Patriarch Abraham is held in esteem by all Christendom, but on close inspection it becomes clearly evident that Ole Abe didn't walk in perfect faith ALL THE TIME! No one does...or can.
sheila

Sherman, TX

#16 Jul 17, 2009
what chuch members say now about their belief in only god deciding their survival is now different than what they said before there was so much media attention.take it from someone who was born into the church.the church is more of a scam than a cult.no one but me will tell you what really goes on inside the family.
sheila

Sherman, TX

#17 Jul 17, 2009
no one but me will tell you what really goes on in the church of the firstborn.
duh

Erick, OK

#18 Jul 17, 2009
no they are mostly good people some take faith to a extreme but for the most part they dont, they just have some peculiar ways, they aint snake handlers or anything like that. they just dont believe in doctors yes and some of them die what appears to be a very seemingly tragic death, but what about the 100's of thousand that get healed. they never report on that; good news doesnt sell.
Simone

Tulsa, OK

#19 Jul 23, 2009
Healing and the Question of Miracles

Among other concerns of everyday life, the problem of health looms large. Christians look to God for healing, but debate over how God heals is sometimes heated. Many newspaper articles could be cited to describe cases in which parents have insisted that a seriously ill child can and should be healed entirely by faith and prayer, while doctors insist that the child's only hope for survival is medical treatment. Such cases often get into the courts, where the issue of religious freedom is raised.

If a devout prayer is indispensable even in times of health, how can a patient neglect it, particularly when he takes medicine?

1. The patient must not despise the physician, nor his medicine, nor think that if he is destined to recover, God can restore him without medicine, and that if he is destined to die, the medicine will be of no avail. No, to think thus were to tempt God. God has not promised to help us without means; and what God has not promised, we cannot ask of him. Those who despise medicine and die, are guilty of their own murder.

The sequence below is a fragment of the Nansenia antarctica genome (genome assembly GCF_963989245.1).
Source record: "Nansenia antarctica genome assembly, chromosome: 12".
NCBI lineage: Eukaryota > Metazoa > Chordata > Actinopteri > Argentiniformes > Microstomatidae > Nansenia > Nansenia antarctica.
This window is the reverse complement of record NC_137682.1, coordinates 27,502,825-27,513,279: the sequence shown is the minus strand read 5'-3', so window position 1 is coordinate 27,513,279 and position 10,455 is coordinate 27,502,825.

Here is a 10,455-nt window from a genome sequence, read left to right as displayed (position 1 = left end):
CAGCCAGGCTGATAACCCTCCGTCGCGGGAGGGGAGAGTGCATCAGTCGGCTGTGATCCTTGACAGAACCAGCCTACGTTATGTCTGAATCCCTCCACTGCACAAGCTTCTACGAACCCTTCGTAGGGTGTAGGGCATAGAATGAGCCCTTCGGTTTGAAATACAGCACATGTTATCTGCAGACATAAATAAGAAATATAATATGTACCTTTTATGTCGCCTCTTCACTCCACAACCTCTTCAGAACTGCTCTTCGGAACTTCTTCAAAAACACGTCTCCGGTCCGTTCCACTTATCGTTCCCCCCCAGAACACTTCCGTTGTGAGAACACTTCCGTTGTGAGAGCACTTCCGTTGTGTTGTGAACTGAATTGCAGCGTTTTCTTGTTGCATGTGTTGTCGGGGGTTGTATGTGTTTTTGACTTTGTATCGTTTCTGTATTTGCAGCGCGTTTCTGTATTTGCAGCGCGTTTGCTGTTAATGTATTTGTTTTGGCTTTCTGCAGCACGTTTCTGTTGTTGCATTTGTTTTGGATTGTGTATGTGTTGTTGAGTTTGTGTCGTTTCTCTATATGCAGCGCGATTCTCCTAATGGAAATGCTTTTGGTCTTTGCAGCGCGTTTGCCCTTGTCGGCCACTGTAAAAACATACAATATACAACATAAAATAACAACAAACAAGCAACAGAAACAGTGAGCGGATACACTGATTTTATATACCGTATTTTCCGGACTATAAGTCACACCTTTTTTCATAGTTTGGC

2. Yet he must not set his trust upon the physician and his medicine, but upon God; as it is declared to be one of the sins of King Asa, that in his sickness he did not seek God, but the Physicians, and trusted them more than God. 2 Chronicles xvi. 12.

3. Between these two extremes, the patient must select the golden mean. With his lips and his heart he must pray, and take the medicine in firm reliance upon the helping hand of God; then he may know that there is a blessing upon it.

The Christian and the unbeliever may take the same medicine, but one sees the Creator at work in all the natural processes of medical care and the other doesn't. One has faith and the other doesn't, and that is what distinguishes between Christian and non-Christian in such a situation. The Christian need not look to God as an additional cause of healing alongside of, or instead of, doctors, nurses, medicine, radiation, et cetera, but sees God at work through those instruments. To despise the medical processes which have been made available in the world, and to think that faith must do without them, is really to despise the goodness of God's creation.

But can't God heal miraculously? Certainly God can do that-even when all natural possibilities seem to be exhausted. We certainly should not give up on God simply because we see no natural way for healing to occur.(Nor, on the other hand, should we assume that a healing must have been miraculously unmediated simply because we do not at present know natural processes by which it might have been effected.) However, the question being addressed now is not about what God might do, but about what God does do. It is clear that the vast majority of healings, including those of committed Christians who trust in God for life, take place through natural processes.

It is possible to understand the rational sequences which lead to the divine works of creation without the necessity Of assuming continual divine intervention.

There is among some Christians an unfortunate tendency to overemphasize the miraculous, as if only direct interference with the laws of nature could show God at work. It is significant that, in the Gospel of John, Jesus' displays of power-such as the healing of the official's son (John 4:46-54) or the giving of sight to the blind (John 9:1-17)-are called "signs" (semeia). It is only faith that will see in any sign, whether miraculous or not, God to whom the sign points. The person who will not believe will not be persuaded (Luke 16:31).

The Christian need not look to God as an additional cause of healing alongside of, or instead of, doctors, nurses, medicine, radiation, etc., but sees God at work through those instruments.
http://www.asa3.org/ASA/PSCF/1987/PSCF12-87Mu...
Simmons

United States

#20 Aug 1, 2009
Child neglect is still child neglect whether done for "religious" reasons, or not. If it results in the child's death or permanent disability, it's squarely on the parent's shoulders.
Simone

United States

#22 Aug 1, 2009
ABC wrote:
What Church is not a Cult?
Africanus......the Body of Christ, His True Church, the called out ones, the ekklesia, the believers who love and obey Him.